Meanwhile, sauté  the onions until browned. Combine the onions with the drained, chopped artichokes. Add the mixture and garlic to the spinach. Slowly fold in the cream cheese and butter. Add the horseradish, salt and pepper. Mix thoroughly. Spread the mixture in a pie dish and top with parmesan cheese. Bake for 10 minutes.

Serve with toasted whole wheat bread or chips. Enjoy the game!

Baked Spaghetti, Bobby Deen style

So it’s been a few days since I’ve last posted, largely because of an absence of success in the kitchen.

For one, I spent Saturday night (aka the only single-digit-temperature night so far this year) camping and although our campfire hot dogs were delicious at the time, they’re not exactly blog-worthy.  Second, I spent about three hours and twenty bucks on a butternut squash soup only to discover that I actually don’t care much for butternut squash after all.  Hrmph.

But today, Chef Juje is back! And armed with a camera!  Get excited.

I eyed this baked spaghetti recipe in, where else, my latest food network magazine.  I’m usually wary of dishes from Paula Deen (sorry, I just don’t like butter THAT much) or recipes that purport to be light but are full of fake foods. Fat free cream cheese? Ugh, why bother?

(Real Ingredients)

This recipe, though, is from Paula Deen’s son and to my surprise uses REAL ingredients.  I give a pass to part-skim mozzarella. For you big-picture-people out there, you basically place a layer of spaghetti, peppers and tomatoes in a glass dish, layer with mozzarella and cheddar cheese, repeat, and bake.

Baked Spaghetti, Bobby Deen Style


6 ounces whole-wheat angel hair pasta
2 teaspoons extra-virgin olive oil
1 onion, finely chopped
2 cloves garlic, finely chopped
1/2 pound sweet Italian sausage, casings removed
2 green bell peppers, diced
1/2 teaspoon seasoned salt
1 28-ounce can crushed tomatoes
1 cup torn fresh basil leaves
Cooking spray, for the pan
1/2 cup shredded part-skim mozzarella cheese
1/2 cup shredded cheddar cheese


1.) Add salt to a large pot of water and bring to boil. When it starts to boil, put angel hair pasta in and cook as package instructs.
2.) As water is brought to a boil, heat a large skillet.
3.) Once water is hot, start adding ingredients one at a time:
-onion, cook for 5 minutes
-garlic, cook for 2 minutes
-sausage, break apart with wooden spoon and cook until brown, about 5 minutes
-peppers and salt, cook until veggies are soft, about 4 more minutes
-tomatoes, 3/4 cup water, basil
4.) bring everything to a boil, then reduce to a simmer. (BTB, RTS) Let cook until sauce thickens.
5.) Add spaghetti to the skillet and mix everything well.
6.) Spray 2-quart casserole dish with cooking spray. Add half the pasta/sauce mixture. Layer with half each of the cheeses. Add the remaining pasta/sauce mixture, then layer with the rest of each of the cheeses.
7.) Cover loosely with foil. Don’t let the foil touch the cheese or messiness will happen. Cook for 20-25 minutes. Let rest a few minutes before serving (or tasting!).

Source: Adapted from Bobby Deen, Food Network Magazine

Helpful Hints/Things I Learned:

  • Salt is added to pasta water to bring out the flavor of the pasta. Pasta absorbs water as it cooks and will absorb salt, too, which is why you can’t just add salt afterwards and have the same effect.
  • Basil is best torn, rather than cut, to prevent bruising and to make them look more appetizing. (confession: I cut mine and then researched this afterwards.  Still delicious but next time I’m tearing!)

Easy-but-Fancy Stir Fry

Welcome to Fancy Fridays! Today’s recipe is easy enough but is delicious enough to be passed off as fancy.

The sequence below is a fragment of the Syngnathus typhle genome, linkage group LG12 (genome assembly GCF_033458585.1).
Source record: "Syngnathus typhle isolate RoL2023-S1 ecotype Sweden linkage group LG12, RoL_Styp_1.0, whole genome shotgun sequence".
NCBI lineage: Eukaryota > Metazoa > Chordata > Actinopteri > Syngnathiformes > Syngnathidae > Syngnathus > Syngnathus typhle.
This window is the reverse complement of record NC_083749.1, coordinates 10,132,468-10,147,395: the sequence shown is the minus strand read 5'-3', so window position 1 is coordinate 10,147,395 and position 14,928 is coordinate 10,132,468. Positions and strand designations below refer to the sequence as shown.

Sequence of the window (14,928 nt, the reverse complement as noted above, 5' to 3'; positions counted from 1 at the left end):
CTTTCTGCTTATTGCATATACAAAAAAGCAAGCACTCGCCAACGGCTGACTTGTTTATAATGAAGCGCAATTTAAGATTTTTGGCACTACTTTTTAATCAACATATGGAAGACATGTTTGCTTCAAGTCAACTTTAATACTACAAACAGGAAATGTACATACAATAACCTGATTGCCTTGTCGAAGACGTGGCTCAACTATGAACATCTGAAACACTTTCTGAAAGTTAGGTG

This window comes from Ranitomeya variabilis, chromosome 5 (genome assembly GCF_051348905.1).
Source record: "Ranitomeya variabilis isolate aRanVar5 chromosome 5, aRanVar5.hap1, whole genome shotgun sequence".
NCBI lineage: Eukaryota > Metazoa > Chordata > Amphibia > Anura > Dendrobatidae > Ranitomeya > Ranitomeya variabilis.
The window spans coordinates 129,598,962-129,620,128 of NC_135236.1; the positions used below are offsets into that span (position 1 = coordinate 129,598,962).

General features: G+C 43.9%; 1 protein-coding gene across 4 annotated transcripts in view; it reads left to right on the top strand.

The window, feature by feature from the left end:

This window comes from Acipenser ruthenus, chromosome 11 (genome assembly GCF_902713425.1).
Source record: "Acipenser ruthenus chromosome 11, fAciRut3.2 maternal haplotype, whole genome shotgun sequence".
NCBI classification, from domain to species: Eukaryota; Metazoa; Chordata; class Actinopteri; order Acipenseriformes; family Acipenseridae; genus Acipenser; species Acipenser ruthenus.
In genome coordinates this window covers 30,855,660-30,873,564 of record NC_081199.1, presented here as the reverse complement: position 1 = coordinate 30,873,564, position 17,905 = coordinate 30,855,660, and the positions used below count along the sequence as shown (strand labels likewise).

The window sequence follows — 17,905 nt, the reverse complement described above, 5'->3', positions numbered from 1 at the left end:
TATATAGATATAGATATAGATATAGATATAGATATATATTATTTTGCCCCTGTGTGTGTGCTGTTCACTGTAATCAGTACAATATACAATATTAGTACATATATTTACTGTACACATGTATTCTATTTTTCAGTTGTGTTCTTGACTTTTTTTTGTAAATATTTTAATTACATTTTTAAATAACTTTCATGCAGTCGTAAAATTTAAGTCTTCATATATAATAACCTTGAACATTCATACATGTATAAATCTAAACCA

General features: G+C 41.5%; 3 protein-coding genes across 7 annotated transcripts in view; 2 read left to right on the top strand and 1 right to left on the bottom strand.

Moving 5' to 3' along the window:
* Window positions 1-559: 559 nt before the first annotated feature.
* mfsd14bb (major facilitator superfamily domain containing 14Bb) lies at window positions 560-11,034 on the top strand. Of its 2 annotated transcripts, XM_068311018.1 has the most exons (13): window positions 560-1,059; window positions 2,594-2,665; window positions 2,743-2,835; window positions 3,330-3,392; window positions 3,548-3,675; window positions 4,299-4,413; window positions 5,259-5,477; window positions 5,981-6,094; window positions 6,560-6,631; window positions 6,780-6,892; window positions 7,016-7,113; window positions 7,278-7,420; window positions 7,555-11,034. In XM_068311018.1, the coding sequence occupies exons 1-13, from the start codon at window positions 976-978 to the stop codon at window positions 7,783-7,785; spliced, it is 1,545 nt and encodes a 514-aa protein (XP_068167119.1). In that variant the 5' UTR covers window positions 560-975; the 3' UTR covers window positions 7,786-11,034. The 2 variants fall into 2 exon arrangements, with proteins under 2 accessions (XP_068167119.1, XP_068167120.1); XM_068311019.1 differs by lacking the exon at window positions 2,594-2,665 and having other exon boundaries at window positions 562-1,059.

I’ve become a little obsessed with Rouxbe, an online cooking school I’ve found. It’s through Rouxbe that I came across this fantastic stir-fry recipe.

The recipe itself called for broccoli, which is not a favorite in our house, so I used red and green peppers, snow peas and celery instead. Truly, you can use whatever veggies you find delicious, just be sure that crispier vegetables are cooked first.

The recipe is really “just” a stir fry — stir fry the chicken, stir fry the vegetables, stir fry everything together. The difference here is that you will “velvet” the chicken to give it a smooth, velvety texture. You then use a couple of clutch special ingredients (oyster sauce, red chili paste, sherry) to mix with the vegetables to give it that maybe-I-secretly-ordered-Chinese-take-out kind of flavor.

That’s really it. I struggled a lot with the actual stir-frying of the chicken because of my impatience with my baby stainless-steel pan, but that only has to do with my being a novice in the kitchen. The hardest part is forking (heh) over a little cash up front for the special ingredients. Once you do that, though, the dish becomes pretty inexpensive.

1 lb chicken breast, cut into bite size pieces
1 tbsp cornstarch
1 tsp + 3 tbsp soy sauce
1 tsp + 3 tbsp dry sherry (I used the kind found in the baking section)
2 tbsp + 2 tbsp vegetable oil
1 tsp chili paste (sambal oelek preferred, though I just used the chili paste I could find; found in Asian section of grocery)
1.5 tbsp oyster sauce (found in Asian section of grocery)
1 garlic clove, smashed (NOT minced)
1 slice ginger
1/3 cup almonds
veggies of choice, cut and prepared for stir fry


1.) “Velvet” the chicken – Place bite-sized pieces of chicken in medium bowl. Mix the cornstarch, soy sauce, sherry and oil in small bowl. Pour over the chicken and stir to evenly coat. Set it aside, while you make the sauce.

2.) Make the sauce – Combine the chili paste/sambal, oyster sauce, soy sauce and sherry in a small bowl.

3.) Infuse oil with ginger and garlic – Heat pan/wok. Once hot, add oil and then ginger and garlic. Remove ginger and garlic after a few seconds.

4.) Stir fry the chicken. You will generally need to do two batches of chicken, as you don’t want to overcrowd the pan. Separate pieces that are stuck together and let sit for a bit before tossing. Cook until golden and just done.

5.) Stir fry veggies – put veggies in the pan/wok and cook. Cooking time depends on the type of veggies you choose. Carrots = longer. Add the sauce from step 2, then cook until vegetables are done. Add chicken and almonds. Finally, add the green onion and toss. Cook until everything is heated through.